Dancing in all its forms cannot be excluded from the curriculum of all noble education; dancing with the feet, with ideas, with words, and, need I add that one must also be able to dance with the pen?” – Friedrich Wilhelm Nietzsche
As an enthusiastic writer, journalist and dance reviewer, I am always seeking out opportunities to write about dance, theatre and the arts, participate in dance classes and learn more about my favourite things (unsurprisingly, dancing and writing!).
So, upon discovering Cloud Dance Festival and seeing that organisers were offering selected dance writers the chance to attend a professional development workshop, I applied. Cloud Dance Festival is a thrice-yearly platform showcasing the best in new and emerging contemporary dance. It was founded in 2007 by Chantal Guevara, a freelance dance producer, manager and photographer. She is passionate about helping artists to raise their profile and build the connections they need to further their careers.
For the first time, this month’s event – Cloud Dance Festival: Showtime (15th – 17th November 2013) – included the opportunity for promising dance writers, photographers and videographers to attend masterclasses led by industry experts. After sending off a few of my reviews (and a link to georginabutler.wordpress.com of course), I was thrilled to be invited to participate in a half-day workshop on dance criticism before watching the mixed-bill evening performance.
Cloud Dance Festival received Arts Council England funding through Grants For The Arts for Showtime. This is the first time it has received any such funding and I can only thank all those involved in ensuring the event went ahead as the whole day was a brilliant experience.
Eleanor Turney, managing editor of reviews website A Younger Theatre (a platform for arts writers aged 26 and under), encouraged debate about the purpose of reviewing and the issue of subjectivity, shared advice on the practicalities of writing and gave feedback on our written work. She led an informed and interesting workshop.
All that reflection and debate rallied me to attend a Panel Discussion on ‘The Emerging Artist’ after the writing session. Views from across the vast spectrum of the current arts scene were represented as panellists and audience members alike considered just what the term ’emerging artist’ means.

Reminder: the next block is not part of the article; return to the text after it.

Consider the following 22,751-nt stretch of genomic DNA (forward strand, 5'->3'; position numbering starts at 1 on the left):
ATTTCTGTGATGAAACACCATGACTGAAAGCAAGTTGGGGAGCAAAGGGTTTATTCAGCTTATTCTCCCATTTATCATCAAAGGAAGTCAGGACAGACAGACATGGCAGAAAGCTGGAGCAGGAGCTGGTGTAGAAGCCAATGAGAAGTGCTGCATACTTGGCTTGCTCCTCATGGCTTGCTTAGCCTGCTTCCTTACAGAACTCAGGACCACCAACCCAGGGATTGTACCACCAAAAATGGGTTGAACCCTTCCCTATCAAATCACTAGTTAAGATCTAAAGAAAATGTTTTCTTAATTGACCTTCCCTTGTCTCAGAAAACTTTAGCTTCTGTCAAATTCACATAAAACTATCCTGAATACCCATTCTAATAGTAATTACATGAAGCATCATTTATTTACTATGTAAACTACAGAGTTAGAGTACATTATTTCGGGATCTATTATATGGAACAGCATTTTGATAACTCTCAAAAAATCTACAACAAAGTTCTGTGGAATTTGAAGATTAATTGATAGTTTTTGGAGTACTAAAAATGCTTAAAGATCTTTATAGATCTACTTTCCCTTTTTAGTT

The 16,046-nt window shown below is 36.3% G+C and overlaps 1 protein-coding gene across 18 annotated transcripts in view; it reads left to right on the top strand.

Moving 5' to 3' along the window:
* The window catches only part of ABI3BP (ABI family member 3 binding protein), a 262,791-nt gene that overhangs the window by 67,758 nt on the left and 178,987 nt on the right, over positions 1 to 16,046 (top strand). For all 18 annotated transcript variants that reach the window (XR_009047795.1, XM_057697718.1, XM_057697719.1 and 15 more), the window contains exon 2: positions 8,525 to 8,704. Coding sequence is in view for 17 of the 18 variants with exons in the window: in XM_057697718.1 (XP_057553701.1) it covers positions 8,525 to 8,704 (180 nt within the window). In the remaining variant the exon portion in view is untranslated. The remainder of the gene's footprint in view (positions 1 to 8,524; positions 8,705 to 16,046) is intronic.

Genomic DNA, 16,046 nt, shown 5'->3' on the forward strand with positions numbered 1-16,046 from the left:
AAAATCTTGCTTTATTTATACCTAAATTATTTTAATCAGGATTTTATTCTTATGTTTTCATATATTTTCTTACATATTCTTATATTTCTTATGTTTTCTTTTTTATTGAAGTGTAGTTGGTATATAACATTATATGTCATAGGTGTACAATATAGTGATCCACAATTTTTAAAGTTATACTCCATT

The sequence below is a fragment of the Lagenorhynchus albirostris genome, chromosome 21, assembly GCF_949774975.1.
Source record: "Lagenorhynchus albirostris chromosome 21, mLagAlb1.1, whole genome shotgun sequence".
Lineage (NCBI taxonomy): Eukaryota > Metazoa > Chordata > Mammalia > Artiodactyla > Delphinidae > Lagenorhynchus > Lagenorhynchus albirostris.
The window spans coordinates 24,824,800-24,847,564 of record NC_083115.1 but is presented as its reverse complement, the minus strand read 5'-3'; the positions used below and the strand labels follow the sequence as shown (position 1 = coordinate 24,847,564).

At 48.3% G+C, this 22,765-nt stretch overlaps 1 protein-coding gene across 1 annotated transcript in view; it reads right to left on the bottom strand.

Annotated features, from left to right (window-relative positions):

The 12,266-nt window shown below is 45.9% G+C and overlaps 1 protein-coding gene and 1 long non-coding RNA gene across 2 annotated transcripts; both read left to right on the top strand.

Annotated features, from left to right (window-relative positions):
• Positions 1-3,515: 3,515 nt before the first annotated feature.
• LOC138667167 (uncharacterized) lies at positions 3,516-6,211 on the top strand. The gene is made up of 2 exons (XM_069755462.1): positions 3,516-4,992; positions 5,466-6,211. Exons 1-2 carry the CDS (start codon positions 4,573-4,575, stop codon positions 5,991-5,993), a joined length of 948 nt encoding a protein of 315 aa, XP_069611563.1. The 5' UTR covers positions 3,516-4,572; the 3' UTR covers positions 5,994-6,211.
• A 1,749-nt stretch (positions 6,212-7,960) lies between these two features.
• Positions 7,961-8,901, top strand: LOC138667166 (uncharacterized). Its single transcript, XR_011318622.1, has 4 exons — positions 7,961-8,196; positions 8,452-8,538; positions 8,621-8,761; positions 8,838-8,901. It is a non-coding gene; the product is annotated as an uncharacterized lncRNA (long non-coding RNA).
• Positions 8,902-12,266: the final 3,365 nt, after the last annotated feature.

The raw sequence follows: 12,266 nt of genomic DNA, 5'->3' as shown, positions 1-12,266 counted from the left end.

The panel included Stina Quagebeur from English National Ballet (a choreographer with a performance background) and Laura McFarlane (a curator who also co-ordinates funding at creative networking website IdeasTap). Adam James (an independent artist and live-action-role-play enthusiast who is currently working with dancers) and Rosie Whitney-Fish (a choreographer and dance filmmaker with an interest in bringing dance to unusual locations) completed the panel. The discussion was chaired by Tim Wilson, founder of The Heritage Arts Company.
Striving, evolving and working to gain momentum throughout your early career is something we can all relate to. Everyone in the room felt they were an ’emerging artist’ in some way, as writers, dance students, performers and creatives. An emerging artist is working to become recognised – to go from being an unknown to a known – but the essential advice from the panellists was to stay true to yourself.
We see success as validation from others but the reality is that ‘being successful’ is subjective and personal. The emerging artist is finding their own path and all the panellists agreed that an individual should be excited by their own work (“be the artist you want to be”). This might be a lonely pursuit but the idea of helping out and supporting fellow creative types (collaboration through “creative play”) was also emphasised.
Rosie describes herself as something of a “dance entrepreneur”. She defines this as building your sense of self by honing your skills and using them in lots of different contexts, in order to keep doing what you love. She questioned whether anyone ever “graduates” from the school of emerging art. Once you stop striving, do you stop caring – and does that mean you are no longer a creative?
All in all, the debate was quite rousing and motivating. Young people still have the power to do what excites us, we just may need to find alternative routes to express ourselves and get on.
Finally, the evening performances – which showcased the work of rising choreographers – were a pleasure to watch and review.
Bernie Grant Arts Centre (a purpose-built, multi-arts hub in Tottenham, North London) hosted the festival and proved to be the perfect venue. The centre bears the name of Tottenham’s late black MP Bernie Grant (1944-2000) whose vision for a fairer world inspired him to create this space for nurturing and inspiring culturally diverse creative talent.
Cloud Dance Festival: “Showtime” certainly left me feeling inspired and excited about all the dance there is to see and write about. Hopefully the future will bring plenty more opportunities to indulge my passion for writing, dancing and reviewing!